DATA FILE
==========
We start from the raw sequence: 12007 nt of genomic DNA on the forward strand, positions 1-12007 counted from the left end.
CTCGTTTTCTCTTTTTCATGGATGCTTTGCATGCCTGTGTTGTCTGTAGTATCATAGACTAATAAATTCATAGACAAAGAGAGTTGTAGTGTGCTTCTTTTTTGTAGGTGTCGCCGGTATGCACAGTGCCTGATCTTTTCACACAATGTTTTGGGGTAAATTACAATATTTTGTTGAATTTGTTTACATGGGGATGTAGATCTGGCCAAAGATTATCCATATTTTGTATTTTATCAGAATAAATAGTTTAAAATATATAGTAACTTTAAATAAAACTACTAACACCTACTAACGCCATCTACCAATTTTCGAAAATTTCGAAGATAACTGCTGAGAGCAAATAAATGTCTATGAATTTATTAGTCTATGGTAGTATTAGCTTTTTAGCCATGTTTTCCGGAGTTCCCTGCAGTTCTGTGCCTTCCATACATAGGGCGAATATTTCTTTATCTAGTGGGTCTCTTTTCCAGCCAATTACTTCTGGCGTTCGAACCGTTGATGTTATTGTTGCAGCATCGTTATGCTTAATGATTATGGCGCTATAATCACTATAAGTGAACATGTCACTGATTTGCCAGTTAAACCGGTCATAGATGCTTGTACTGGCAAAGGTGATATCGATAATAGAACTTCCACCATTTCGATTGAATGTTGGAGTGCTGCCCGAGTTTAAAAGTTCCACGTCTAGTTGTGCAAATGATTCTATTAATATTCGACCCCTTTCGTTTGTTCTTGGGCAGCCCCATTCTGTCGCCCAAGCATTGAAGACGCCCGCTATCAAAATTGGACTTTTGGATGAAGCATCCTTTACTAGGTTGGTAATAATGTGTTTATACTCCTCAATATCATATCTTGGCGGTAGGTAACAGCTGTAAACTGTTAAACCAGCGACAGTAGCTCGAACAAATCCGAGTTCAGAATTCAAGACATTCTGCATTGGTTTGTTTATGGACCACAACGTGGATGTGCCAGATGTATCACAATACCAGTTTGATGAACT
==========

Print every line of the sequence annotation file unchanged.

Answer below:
We start from the raw sequence: 12007 nt of genomic DNA on the forward strand, positions 1-12007 counted from the left end.
CTCGTTTTCTCTTTTTCATGGATGCTTTGCATGCCTGTGTTGTCTGTAGTATCATAGACTAATAAATTCATAGACAAAGAGAGTTGTAGTGTGCTTCTTTTTTGTAGGTGTCGCCGGTATGCACAGTGCCTGATCTTTTCACACAATGTTTTGGGGTAAATTACAATATTTTGTTGAATTTGTTTACATGGGGATGTAGATCTGGCCAAAGATTATCCATATTTTGTATTTTATCAGAATAAATAGTTTAAAATATATAGTAACTTTAAATAAAACTACTAACACCTACTAACGCCATCTACCAATTTTCGAAAATTTCGAAGATAACTGCTGAGAGCAAATAAATGTCTATGAATTTATTAGTCTATGGTAGTATTAGCTTTTTAGCCATGTTTTCCGGAGTTCCCTGCAGTTCTGTGCCTTCCATACATAGGGCGAATATTTCTTTATCTAGTGGGTCTCTTTTCCAGCCAATTACTTCTGGCGTTCGAACCGTTGATGTTATTGTTGCAGCATCGTTATGCTTAATGATTATGGCGCTATAATCACTATAAGTGAACATGTCACTGATTTGCCAGTTAAACCGGTCATAGATGCTTGTACTGGCAAAGGTGATATCGATAATAGAACTTCCACCATTTCGATTGAATGTTGGAGTGCTGCCCGAGTTTAAAAGTTCCACGTCTAGTTGTGCAAATGATTCTATTAATATTCGACCCCTTTCGTTTGTTCTTGGGCAGCCCCATTCTGTCGCCCAAGCATTGAAGACGCCCGCTATCAAAATTGGACTTTTGGATGAAGCATCCTTTACTAGGTTGGTAATAATGTGTTTATACTCCTCAATATCATATCTTGGCGGTAGGTAACAGCTGTAAACTGTTAAACCAGCGACAGTAGCTCGAACAAATCCGAGTTCAGAATTCAAGACATTCTGCATTGGTTTGTTTATGGACCACAACGTGGATGTGCCAGATGTATCACAATACCAGTTTGATGAACT